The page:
All the time and money in the world doesn't necessarily buy or translate into effective leadership development. Ironically, seventy billion dollars was spent in the US and over $130 billion worldwide on corporate training (Forbes, 2014). Why spend billions of dollars and countless hours on leadership programs, when efficiency has not necessarily been proven? Much of leadership development is built on several long-standing myths.
Through a 3-part series, we will dissect three basic myths of leadership development and uncover the truths hidden behind them. These myths are: Leadership is Knowledge, Leadership Development Should Happen Only with the Top Leaders, and Leadership Development is about Learning, Not Asking.
Myth #1: "Leadership is Knowledge"
People often assume that leadership equates to knowledge. Think about how many times leaders (ourselves included) have left leadership events or programs chalked full of ideas and ready to make change, only to find things back to business as usual within a few days in the office. This is the challenge with "event-driven" leadership development programs -- the focus stays on knowledge and retaining new ideas and concepts. Sitting through a survey, or assessment, or retreat, or training session, simply absorbing information, is not what is going to make us or our learning and coaching strategies better.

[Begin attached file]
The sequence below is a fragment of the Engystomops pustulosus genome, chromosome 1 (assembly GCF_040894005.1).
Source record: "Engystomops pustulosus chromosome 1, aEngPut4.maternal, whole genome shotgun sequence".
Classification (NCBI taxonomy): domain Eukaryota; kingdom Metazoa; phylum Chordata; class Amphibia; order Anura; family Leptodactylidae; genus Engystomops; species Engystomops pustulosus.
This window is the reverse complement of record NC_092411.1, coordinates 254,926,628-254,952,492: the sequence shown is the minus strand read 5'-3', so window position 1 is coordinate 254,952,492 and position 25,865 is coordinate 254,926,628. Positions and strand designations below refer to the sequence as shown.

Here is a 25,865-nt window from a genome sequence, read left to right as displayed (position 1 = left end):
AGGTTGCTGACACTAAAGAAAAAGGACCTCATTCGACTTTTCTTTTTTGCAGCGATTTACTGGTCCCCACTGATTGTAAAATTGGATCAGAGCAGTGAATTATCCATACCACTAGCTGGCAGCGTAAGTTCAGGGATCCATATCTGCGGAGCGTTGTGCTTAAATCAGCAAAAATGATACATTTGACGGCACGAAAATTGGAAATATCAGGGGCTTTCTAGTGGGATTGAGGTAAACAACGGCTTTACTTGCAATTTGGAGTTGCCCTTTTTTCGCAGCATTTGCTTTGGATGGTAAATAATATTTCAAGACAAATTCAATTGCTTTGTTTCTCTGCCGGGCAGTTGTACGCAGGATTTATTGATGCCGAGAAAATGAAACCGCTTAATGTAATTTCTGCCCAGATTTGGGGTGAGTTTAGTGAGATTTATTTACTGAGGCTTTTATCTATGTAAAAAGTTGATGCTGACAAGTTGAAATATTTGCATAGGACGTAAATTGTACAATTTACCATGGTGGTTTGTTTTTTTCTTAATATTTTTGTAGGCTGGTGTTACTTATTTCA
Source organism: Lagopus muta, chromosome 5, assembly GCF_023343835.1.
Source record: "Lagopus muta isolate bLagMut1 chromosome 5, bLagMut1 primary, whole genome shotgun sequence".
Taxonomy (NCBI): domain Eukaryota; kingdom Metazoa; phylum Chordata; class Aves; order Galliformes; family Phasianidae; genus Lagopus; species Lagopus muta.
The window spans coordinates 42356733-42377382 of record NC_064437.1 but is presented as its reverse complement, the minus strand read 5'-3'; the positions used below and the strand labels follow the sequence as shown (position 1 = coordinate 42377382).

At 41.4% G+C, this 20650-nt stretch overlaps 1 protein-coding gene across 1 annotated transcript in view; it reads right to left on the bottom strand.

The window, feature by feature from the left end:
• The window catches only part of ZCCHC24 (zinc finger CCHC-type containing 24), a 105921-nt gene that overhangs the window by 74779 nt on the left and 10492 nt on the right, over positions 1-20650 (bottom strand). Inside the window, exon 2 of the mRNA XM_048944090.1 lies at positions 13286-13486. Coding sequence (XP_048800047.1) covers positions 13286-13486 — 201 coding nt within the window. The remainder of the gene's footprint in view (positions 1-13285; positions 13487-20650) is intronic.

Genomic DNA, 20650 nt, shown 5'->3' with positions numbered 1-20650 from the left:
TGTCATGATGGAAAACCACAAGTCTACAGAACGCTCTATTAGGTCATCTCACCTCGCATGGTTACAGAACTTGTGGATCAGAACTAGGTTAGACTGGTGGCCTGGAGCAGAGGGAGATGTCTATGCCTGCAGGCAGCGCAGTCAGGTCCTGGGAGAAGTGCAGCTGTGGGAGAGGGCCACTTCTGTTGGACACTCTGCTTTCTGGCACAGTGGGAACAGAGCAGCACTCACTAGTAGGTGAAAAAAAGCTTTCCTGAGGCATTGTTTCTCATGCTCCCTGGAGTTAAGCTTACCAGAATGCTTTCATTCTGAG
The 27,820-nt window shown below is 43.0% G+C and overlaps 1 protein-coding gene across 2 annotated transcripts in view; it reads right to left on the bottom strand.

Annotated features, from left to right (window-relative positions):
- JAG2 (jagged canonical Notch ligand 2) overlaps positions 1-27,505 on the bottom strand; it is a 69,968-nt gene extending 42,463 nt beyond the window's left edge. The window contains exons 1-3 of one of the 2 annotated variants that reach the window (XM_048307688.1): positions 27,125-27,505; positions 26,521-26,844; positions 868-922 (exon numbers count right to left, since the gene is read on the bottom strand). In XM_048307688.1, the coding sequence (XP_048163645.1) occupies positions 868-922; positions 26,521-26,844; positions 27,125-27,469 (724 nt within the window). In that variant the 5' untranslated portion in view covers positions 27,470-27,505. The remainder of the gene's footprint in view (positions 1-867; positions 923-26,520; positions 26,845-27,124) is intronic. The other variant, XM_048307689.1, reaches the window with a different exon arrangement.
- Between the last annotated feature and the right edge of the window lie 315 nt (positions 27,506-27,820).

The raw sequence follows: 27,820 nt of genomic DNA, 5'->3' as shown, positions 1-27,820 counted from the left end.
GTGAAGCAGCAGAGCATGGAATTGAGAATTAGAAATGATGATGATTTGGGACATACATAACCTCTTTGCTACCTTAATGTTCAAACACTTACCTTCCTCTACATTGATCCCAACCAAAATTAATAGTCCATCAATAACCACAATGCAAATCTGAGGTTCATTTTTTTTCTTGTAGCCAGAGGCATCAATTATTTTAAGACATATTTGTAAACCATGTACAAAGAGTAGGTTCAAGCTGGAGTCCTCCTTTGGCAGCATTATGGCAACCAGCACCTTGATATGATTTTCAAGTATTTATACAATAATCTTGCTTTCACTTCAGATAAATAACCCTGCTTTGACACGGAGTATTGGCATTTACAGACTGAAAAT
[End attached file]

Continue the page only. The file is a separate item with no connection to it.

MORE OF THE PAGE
To build effective leadership development programs, efforts need to shift to a leadership program or model that accounts for the intellectual knowledge base, as well as the emotional capacity and opportunity to actually make changes. It is being aware that building or altering a leadership development model takes more than just spelling it out on a piece of paper. Leaders need the opportunity to actualize what they have learned on a daily basis. With this in mind, effective leadership programs and models are built to engage the desire to change within our organizations in both thought and the opportunity to execute the ideas.
Stay tuned for part 2 of the series as we look at the Myth #2 in leadership development.